In South West’s state presidential elections in 2018, an opponent, Sheikh Mukhtar Rubow who abandoned al-Shabaab for mainstream politics, was detained and prevented from running elections. His supporters protesting the arrest were crashed by Ethiopian forces serving in Amisom, according to a report by the UN Panel of Experts on Somalia. Abdiaziz Hassan Mohamed Laftagreen was elected while his opponent languished in detention.
In February last year, Galmudug elected Ahmed Kiarie Qoorqoor as new state President, but it left behind claims of rigging with the moderate Ahlu Sunna Wal Jama’a militia group forcibly deposed and its leaders forced into exile. The vote though was endorsed by Somalia’s donors. There were also similar claims of rigging in Hirshabelle where Ali Abdullahi Hussein Gudlawe won.
“All those regional elections were crazy. The President has worked hard to remove competence from the system and replace it with loyalists. He has lost control gradually and will now lose legitimacy,” Abdikadir said.
In Jubaland, the federal government initially refused to recognise the re-election of Ahmed Madobe before making a U-turn last year to consider him an ‘interim president.’
The UN and donors argue all political stakeholders must abide by the 17 September Agreement signed in Dhusamareb in Galmudug by the Federal Government, all Federal Member States and both houses of Parliament, and was also welcomed by many Presidential aspirants.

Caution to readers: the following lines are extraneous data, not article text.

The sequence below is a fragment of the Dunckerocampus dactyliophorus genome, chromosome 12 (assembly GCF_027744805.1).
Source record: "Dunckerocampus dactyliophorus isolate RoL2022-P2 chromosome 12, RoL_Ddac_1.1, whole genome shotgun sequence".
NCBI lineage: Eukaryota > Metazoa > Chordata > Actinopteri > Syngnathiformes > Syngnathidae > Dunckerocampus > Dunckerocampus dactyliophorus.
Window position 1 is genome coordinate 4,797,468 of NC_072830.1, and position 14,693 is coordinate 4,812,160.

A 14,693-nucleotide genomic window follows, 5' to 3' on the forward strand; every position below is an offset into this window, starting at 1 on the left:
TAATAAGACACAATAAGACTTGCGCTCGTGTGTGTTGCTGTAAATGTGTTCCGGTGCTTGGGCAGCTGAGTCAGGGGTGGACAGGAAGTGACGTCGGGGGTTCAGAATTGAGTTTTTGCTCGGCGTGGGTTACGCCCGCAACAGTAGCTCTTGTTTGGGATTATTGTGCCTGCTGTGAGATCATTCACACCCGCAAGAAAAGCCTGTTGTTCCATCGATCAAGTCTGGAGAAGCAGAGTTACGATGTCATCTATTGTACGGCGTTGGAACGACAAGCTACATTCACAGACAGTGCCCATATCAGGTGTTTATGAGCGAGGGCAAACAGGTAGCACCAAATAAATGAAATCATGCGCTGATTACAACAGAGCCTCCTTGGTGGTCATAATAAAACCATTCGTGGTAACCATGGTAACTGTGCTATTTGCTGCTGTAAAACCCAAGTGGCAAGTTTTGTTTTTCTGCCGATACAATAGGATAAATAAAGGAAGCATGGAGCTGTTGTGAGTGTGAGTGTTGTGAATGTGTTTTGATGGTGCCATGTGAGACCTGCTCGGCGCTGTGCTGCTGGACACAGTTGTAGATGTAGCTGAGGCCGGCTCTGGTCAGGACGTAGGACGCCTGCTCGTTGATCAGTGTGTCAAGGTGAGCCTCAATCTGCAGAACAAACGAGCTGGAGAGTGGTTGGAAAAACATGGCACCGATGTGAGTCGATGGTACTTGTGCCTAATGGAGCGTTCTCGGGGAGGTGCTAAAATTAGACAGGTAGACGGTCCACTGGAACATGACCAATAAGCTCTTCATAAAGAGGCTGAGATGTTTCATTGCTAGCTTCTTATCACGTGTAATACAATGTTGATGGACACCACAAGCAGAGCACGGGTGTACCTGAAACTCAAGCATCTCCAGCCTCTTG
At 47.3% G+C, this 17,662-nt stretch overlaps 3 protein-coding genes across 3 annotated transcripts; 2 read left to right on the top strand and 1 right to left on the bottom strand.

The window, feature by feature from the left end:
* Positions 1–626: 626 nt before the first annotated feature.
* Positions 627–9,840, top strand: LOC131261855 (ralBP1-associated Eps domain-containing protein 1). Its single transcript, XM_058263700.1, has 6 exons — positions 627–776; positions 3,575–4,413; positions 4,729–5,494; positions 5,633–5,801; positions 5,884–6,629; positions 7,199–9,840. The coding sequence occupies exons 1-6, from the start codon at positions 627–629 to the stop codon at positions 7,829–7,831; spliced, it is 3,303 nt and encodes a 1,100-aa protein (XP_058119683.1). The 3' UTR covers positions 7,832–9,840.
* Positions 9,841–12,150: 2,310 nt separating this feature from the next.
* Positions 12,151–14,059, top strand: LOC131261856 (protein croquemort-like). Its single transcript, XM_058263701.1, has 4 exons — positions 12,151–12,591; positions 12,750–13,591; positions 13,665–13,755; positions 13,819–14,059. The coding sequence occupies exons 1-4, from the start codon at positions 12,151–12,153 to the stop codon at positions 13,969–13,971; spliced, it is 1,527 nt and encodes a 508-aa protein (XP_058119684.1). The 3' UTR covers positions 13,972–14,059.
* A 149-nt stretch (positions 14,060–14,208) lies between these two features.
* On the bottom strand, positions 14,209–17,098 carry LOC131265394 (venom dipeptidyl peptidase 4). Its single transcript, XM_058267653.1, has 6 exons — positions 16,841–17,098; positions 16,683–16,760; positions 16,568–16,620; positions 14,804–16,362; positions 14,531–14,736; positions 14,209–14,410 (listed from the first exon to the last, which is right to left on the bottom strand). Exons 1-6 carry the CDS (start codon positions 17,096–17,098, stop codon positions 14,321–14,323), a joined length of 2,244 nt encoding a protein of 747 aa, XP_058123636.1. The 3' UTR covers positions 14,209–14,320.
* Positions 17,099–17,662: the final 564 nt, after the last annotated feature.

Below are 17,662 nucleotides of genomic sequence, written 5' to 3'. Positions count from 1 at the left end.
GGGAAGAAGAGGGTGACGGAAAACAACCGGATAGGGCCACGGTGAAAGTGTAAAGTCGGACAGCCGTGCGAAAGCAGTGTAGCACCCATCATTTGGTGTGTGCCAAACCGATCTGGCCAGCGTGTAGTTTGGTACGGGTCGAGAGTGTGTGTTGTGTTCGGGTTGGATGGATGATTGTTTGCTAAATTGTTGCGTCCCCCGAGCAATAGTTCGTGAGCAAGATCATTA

“Notwithstanding the disappointment of the partners and many Somalis that this model falls far short of ‘one-person, one-vote’ elections, the 17 September Agreement remains the sole acceptable basis for the 2021 elections,” the donor said.
“There can be no re-opening of the 17 September Agreement or the creation of an alternative or parallel process. Broadly inclusive understandings on its implementation are needed to ensure the credibility of this process.”
Somalis generally are wary of uncertainty, and the threats of parallel elections or rejection of the outcome haven’t helped.
Osman Abdullahi Gure, the Secretary of a lobby for the Somali Poem and Play writers, locally known as Golaha Abwaaniinta Soomaaliyeed, issued a declaration on Tuesday, pledging to caricature those who choose underhand methods to get power.
“We warn those who want to retain the seats and those who want to grab them by all means to refrain from activities harmful to the nation,” said Gure. “If undesirable acts ever occur, we will be composing poems and plays with long lasting effect.”